Tanks are rolling in the streets of Cairo. The deadline for the Egyptian Army's pre-announced coup (or righteous seizure of power, depending on whom you ask) has passed, but President Mohamed Morsi, still at work in the Republic Guard barracks, shows no sign of backing down.
Amid reports—denied by Morsi's people—that the president had been placed under house arrest (regardless of his official status, he is effectively trapped in the barracks), the Muslim Brotherhood's office of foreign relations released a statement on Facebook:
As I write these lines I am fully aware that these may be the last lines I get to post on this page.
For the sake of Egypt and for historical accuracy, let’s call what is happening by its real name: Military coup.
It has been two and a half years after a popular revolution against a dictatorship that had strangled and drained Egypt for 30 years.
That revolution restored a sense of hope and fired up Egyptians’ dreams of a future in which they could claim for themselves the same dignity that is every human being’s birthright.
On Januray 25 I stood in Tahrir square. My children stood in protest in Cairo and Alexandria. We stood ready to sacrifice for this revolution. When we did that, we did not support a revolution of elites. And we did not support a conditional democracy. We stood, and we still stand, for a very simple idea: given freedom, we Egyptians can build institutions that allow us to promote and choose among all the different visions for the country. We quickly discovered that almost none of the other actors were willing to extend that idea to include us.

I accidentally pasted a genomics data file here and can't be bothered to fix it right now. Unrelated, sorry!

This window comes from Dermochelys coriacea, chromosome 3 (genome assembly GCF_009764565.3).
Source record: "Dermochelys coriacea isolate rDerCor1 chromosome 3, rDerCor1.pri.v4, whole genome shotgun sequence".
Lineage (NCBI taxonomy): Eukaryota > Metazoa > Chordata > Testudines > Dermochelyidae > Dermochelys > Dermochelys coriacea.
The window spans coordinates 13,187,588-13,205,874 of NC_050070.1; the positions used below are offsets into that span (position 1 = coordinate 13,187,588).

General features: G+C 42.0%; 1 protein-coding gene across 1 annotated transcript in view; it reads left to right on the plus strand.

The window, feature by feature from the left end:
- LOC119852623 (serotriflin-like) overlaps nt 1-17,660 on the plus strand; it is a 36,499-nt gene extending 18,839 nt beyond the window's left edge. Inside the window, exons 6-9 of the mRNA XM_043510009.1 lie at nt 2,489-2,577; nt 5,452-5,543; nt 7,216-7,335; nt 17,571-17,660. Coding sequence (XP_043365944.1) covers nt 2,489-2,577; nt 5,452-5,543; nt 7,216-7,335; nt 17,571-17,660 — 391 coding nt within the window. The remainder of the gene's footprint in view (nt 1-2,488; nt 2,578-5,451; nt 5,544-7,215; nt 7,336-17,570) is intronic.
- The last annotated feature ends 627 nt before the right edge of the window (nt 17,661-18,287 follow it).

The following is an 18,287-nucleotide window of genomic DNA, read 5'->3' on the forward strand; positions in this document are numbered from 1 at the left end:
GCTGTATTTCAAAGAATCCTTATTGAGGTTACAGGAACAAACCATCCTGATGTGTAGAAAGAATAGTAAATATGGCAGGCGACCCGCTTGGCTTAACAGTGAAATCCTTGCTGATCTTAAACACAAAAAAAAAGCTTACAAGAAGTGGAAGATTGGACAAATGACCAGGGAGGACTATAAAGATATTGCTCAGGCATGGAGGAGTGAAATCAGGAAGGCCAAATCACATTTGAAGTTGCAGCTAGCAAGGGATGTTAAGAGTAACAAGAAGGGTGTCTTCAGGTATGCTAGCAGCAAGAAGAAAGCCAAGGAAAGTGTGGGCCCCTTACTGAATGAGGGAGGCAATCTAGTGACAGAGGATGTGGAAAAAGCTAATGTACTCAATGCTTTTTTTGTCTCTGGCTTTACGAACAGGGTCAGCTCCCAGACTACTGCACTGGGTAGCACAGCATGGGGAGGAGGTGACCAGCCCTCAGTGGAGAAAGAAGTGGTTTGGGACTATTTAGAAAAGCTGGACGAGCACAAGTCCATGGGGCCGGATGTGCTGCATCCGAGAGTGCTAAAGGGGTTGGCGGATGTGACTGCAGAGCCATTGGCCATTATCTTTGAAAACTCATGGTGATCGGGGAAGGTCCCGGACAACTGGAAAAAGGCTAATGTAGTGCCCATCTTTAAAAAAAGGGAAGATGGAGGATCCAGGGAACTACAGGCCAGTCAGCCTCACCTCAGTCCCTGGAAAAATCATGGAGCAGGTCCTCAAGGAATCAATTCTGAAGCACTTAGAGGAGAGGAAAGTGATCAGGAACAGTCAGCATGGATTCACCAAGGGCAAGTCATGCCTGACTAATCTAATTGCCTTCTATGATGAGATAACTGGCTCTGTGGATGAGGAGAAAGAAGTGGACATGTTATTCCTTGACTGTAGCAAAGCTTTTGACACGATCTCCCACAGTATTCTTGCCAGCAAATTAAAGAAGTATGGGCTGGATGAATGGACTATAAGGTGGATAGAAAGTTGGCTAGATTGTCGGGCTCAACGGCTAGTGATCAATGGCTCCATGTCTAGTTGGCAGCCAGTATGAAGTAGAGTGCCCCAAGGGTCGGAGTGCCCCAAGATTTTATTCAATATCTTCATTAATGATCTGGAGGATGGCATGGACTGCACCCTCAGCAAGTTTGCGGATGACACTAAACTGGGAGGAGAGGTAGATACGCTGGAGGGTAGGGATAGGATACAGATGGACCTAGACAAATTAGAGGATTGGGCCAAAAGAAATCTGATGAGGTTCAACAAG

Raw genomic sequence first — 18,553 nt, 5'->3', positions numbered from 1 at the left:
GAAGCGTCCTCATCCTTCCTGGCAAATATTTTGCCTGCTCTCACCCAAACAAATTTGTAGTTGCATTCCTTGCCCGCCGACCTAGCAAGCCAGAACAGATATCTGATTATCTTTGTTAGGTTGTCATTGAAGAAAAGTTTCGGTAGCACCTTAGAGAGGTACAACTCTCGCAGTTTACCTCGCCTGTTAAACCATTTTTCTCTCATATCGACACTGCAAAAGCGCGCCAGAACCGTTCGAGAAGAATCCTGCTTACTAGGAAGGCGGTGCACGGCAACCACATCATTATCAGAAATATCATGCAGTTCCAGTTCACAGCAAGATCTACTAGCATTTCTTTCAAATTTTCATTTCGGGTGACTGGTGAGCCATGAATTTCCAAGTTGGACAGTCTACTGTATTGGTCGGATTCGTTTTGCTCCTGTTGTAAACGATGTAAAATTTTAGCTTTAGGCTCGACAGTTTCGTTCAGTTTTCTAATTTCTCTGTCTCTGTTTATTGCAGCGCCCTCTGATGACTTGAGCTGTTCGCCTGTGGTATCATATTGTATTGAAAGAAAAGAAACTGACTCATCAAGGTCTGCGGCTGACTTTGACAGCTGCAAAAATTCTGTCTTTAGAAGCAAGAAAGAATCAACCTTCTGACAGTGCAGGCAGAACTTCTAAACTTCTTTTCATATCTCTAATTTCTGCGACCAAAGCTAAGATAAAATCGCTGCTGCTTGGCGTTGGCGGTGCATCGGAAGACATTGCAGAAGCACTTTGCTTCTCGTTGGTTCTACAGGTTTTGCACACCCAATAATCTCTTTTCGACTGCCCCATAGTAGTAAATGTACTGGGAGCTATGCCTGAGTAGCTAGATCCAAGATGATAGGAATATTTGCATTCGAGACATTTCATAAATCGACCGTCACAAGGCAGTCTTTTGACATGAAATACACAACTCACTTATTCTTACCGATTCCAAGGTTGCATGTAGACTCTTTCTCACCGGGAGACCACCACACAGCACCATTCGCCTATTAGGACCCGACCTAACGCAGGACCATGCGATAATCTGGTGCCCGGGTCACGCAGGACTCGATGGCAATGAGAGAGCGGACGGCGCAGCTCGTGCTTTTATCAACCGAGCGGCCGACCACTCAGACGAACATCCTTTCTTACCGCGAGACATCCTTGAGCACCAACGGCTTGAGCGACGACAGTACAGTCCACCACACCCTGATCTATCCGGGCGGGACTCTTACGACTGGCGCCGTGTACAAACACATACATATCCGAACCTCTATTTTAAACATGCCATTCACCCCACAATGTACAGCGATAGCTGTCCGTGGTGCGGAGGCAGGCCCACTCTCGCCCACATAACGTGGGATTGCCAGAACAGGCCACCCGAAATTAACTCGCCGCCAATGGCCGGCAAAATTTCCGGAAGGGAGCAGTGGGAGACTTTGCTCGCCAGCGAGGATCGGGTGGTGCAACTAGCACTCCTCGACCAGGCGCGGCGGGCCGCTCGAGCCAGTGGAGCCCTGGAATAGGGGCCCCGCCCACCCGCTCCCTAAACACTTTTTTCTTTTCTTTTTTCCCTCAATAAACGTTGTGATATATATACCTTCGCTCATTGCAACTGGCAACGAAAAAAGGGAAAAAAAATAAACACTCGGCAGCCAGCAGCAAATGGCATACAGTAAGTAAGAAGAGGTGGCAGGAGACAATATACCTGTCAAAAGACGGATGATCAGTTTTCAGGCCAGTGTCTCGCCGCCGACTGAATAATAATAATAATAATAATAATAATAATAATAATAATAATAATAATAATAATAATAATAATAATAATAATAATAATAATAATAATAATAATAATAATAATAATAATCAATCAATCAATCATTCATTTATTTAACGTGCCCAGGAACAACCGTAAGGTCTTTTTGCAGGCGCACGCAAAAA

You have heard much during the past 30 months about ikhwan excluding all others. I will not try to convince you otherwise today. Perhaps there will come a day when honest academics have the courage to examine the record.
Today only one thing matters. In this day and age no military coup can succeed in the face of sizeable popular force without considerable bloodshed. Who among you is ready to shoulder that blame?
Anti-Brotherhood protestors, who took to the streets earlier this week in outrage over a stagnant economy and the religiosity of the Islamist party, scoffed at claims that the government's offers of dialogue or outreach were genuine.
The Army is said to have placed a travel ban on Morsi and other members of the Muslim Brotherhood. In Tahrir Square, the huge anti-Morsi protest that spurred the Army to act continues; elsewhere, Muslim Brotherhood party members and Morsi supporters are holding counter-protests.
We'll be updating throughout the day.
The spokesman for the Muslim Brotherhood says he was hacked:
All my accounts on the internet (Facebook, Twitter, Linkedin, Gmail) r being hacked at the same time !!— Gehad El-Haddad (@gelhaddad) July 3, 2013